death penalty as it applies in Illinois, showing the merits of both sides of the discussion, the
constitutional background, and current activity.
Howard Prossnitz went In Search of Peter
Mayle on February 4, detailing several trips the author has made to Provence seeking
to travel in the style described in the books of Peter Mayle, and some of the adventures
James Thompson delivered Reflections in the Present Tense on February 11, a
selection of three short stories centering on relationships, "Grandfather", "Joey", and "The
Thing You Have."
Judith Spock gave us a selection of original prose and poetry on February 18 in How
We Are, ranging from recollections of a youthful trip though Mexico in a Pierce-
Arrow touring car during the Depression to a highly original birthing story of not twins-not
triplets-but sextuplets to Dissertation, and finally to the title poem, "How We Are."
Helen Rogal gave us an account of the Underground Railroad in Illinois in The Train
on February 25.
Leonard Reiffel was the first of two members presenting
papers at the Joint Meeting with The Fortnightly on March 1, offering An Eye for Scenes
Unseen, a tribute to Dr. Walter C. McCrone. McCrone was an eminent microscopist who
trained many others in the field.
Also at the March 1 joint meeting, Ray Greenblatt
presented In the Eye of the Beholder: Figure and Ground, using amusing stories to
illustrate his theme: Eye of the Beholder: ocular receptor for the jocular, Figure and Ground:
Fertile soil for laughter and merriment.
Augustus Harris Burley's paper, The Cairo
Expedition, originally presented at the annual meeting of the Chicago Historical Society
in 1890, was read by Francis Lackner on Merch 11. Burley described the response of the
citizens of Chicago in the opening days of the Civill War, and the expedition organized by
those citizens to secure the strategic town of Cairo, Illinois.
Philip Liebson delivered Hypotheses on March 18,
a fascinating discussion of the reasoning of Sherlock Holmes as an exemple of scientific
thought, and the case for Dr. Joseph Bell of Edinburgh as the prototype for Holmes.
Joel Dryer asked, How Do We Find Mr. Parker?
on March 25, a chronicle of the peripatetic life of the painter Lawton Parker, active during
the period of the Columbian Exposition.
Leon Carrow explored The Tip of the Boot on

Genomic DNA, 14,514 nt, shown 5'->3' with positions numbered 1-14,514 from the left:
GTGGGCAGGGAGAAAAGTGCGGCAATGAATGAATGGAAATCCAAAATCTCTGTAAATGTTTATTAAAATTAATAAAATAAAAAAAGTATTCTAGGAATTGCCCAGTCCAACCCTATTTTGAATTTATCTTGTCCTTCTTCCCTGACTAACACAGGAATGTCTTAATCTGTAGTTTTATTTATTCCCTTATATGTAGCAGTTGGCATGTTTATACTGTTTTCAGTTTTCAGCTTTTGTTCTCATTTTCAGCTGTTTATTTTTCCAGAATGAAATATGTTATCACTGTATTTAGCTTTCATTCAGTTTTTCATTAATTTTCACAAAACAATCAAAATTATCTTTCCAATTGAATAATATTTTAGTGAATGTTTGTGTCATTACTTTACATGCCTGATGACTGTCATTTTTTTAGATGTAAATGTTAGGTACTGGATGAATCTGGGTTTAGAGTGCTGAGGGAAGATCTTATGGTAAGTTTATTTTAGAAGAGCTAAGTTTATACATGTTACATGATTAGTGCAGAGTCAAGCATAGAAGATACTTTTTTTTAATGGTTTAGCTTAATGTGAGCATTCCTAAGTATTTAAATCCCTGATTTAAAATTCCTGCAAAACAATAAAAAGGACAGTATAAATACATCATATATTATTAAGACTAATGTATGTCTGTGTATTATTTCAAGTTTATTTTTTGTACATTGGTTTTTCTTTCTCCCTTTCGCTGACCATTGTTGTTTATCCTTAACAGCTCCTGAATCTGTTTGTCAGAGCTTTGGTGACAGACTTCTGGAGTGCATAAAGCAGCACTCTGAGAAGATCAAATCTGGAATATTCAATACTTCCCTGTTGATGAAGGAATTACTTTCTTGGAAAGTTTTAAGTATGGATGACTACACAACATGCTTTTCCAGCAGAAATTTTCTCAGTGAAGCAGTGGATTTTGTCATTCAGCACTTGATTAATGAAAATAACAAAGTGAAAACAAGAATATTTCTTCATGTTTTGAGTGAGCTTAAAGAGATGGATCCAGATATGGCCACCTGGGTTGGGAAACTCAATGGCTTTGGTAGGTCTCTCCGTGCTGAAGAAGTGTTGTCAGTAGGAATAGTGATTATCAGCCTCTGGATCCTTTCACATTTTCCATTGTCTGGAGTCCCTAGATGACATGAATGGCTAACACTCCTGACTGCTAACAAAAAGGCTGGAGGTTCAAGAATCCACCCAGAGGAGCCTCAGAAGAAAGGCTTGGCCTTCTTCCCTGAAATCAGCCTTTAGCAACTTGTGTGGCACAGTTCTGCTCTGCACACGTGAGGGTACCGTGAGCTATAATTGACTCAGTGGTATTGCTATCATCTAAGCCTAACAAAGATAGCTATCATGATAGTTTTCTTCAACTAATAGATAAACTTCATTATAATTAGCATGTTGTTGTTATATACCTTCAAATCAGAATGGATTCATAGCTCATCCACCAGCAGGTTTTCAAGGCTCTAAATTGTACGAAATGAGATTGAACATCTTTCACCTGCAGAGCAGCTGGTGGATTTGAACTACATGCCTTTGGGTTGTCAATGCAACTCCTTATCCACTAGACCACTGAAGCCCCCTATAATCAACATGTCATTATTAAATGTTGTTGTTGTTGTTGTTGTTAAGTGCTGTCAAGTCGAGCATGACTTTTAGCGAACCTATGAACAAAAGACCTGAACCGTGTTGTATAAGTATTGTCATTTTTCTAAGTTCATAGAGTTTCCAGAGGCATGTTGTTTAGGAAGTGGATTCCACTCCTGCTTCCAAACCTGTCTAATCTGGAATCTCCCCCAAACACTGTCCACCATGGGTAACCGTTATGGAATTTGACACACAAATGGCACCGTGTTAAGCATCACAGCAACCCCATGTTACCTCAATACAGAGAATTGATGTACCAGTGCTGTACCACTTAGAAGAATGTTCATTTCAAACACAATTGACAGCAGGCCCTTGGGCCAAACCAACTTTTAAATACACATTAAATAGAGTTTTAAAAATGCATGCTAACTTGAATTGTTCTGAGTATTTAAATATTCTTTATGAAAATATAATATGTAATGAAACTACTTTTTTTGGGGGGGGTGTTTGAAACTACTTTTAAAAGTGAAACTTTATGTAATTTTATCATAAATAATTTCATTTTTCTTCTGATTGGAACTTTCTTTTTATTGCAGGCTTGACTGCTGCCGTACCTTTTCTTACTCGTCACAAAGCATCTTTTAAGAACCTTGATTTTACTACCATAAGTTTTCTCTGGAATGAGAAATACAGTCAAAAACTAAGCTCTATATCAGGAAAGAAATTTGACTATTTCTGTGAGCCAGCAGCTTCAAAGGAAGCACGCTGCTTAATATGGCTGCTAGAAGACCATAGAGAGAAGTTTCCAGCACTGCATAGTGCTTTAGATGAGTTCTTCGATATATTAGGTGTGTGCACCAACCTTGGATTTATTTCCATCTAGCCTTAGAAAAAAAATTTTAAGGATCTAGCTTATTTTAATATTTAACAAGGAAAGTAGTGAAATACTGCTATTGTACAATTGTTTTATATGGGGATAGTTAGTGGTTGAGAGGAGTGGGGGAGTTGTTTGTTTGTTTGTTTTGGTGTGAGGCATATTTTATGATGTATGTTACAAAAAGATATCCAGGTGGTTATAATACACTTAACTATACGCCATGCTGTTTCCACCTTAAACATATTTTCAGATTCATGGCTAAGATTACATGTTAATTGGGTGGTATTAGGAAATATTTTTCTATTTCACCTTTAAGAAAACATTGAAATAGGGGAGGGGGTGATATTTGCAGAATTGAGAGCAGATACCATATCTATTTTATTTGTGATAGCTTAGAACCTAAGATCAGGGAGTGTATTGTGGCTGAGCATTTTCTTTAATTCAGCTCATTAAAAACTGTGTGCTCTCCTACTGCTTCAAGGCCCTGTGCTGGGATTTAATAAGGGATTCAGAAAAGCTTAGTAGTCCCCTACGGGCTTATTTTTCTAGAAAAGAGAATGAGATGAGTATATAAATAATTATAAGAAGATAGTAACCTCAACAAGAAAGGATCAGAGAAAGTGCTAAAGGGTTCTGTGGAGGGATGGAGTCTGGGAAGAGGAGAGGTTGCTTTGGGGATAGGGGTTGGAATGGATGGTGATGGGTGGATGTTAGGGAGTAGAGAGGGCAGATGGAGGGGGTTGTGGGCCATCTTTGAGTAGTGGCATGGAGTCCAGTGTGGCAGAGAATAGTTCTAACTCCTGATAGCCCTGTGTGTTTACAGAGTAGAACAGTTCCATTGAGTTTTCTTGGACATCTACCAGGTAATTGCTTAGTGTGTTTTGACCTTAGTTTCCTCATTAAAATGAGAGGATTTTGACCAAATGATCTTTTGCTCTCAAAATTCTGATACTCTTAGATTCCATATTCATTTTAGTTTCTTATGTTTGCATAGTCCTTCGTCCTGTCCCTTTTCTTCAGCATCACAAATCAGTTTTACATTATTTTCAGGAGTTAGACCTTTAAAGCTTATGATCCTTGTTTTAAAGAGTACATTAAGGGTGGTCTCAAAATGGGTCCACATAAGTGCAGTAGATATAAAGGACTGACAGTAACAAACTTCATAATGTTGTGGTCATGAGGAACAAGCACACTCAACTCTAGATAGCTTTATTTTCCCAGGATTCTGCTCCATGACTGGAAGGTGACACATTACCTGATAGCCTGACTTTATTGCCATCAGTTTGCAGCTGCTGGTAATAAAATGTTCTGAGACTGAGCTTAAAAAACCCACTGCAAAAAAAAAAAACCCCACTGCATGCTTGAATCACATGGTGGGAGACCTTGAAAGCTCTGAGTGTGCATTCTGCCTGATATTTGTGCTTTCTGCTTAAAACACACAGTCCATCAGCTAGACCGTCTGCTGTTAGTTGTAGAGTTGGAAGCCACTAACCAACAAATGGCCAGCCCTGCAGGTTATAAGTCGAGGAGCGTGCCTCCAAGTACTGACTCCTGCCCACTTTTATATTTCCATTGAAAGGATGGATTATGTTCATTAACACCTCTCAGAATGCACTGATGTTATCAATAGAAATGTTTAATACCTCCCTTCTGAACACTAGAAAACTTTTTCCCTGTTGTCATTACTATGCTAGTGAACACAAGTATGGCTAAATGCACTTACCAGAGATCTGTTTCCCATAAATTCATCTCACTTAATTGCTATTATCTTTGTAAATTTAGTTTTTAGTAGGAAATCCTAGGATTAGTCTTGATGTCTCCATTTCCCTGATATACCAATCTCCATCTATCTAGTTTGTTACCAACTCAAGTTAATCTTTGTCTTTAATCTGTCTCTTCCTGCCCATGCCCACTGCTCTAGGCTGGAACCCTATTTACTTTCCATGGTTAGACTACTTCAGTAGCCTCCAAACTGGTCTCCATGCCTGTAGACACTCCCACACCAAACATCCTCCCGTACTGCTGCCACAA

April 1. With Calabria as the setting, a personal visit the instance, the author explored the life
of Renaissance poet Tommaso Campanella, and his influence on Bacon and the development
Isaac Cohen delivered Living Well -- A Voyage without Borders on April 8, the
story of French poet Paul Eluard, who surmounted a difficult life through his romantic poetry.
Frederick Malkinson spoke to a joint meeting with The Cliff Dwellers on April 15 on the
topic, Something Light: Comedy Tonight, an exploration of the growth of comedy in
radio from sources in vaudeville, with mention of Fred Allen as the quintessential radio
Don Wrobleski gave us The Three Burnhams and His Papers on April 22. Using the
three papers Daniel Burnham delivered to the Club, the author discussed Burnham's
view of city planning, his design for the Columbian Exposition, and his plan for the
development of Chicago (including parks, roadways, beltways as well as the better known
lakefront and lake plans).
William Beauman delivered Syndrome X on
April 29, a discussion of the causes of obesity and the problem of weight control in the light
of recent discoveries in gene science, the make-up of our taste buds, and the causes of Type
II diabetes in relation to fats and carbohydrates.
Earle Astor Shilton's classic paper from 1941,
God's Country, was re-read on May 6 by Francis Lackner. This was an autobiographical
account of his life in Montana in the early twentieth century.
Clark Wagner delivered "Who's There" to the Club's Closing Meeting at The Casino on May
15, a masterful discussion of Hamlet, both play and character.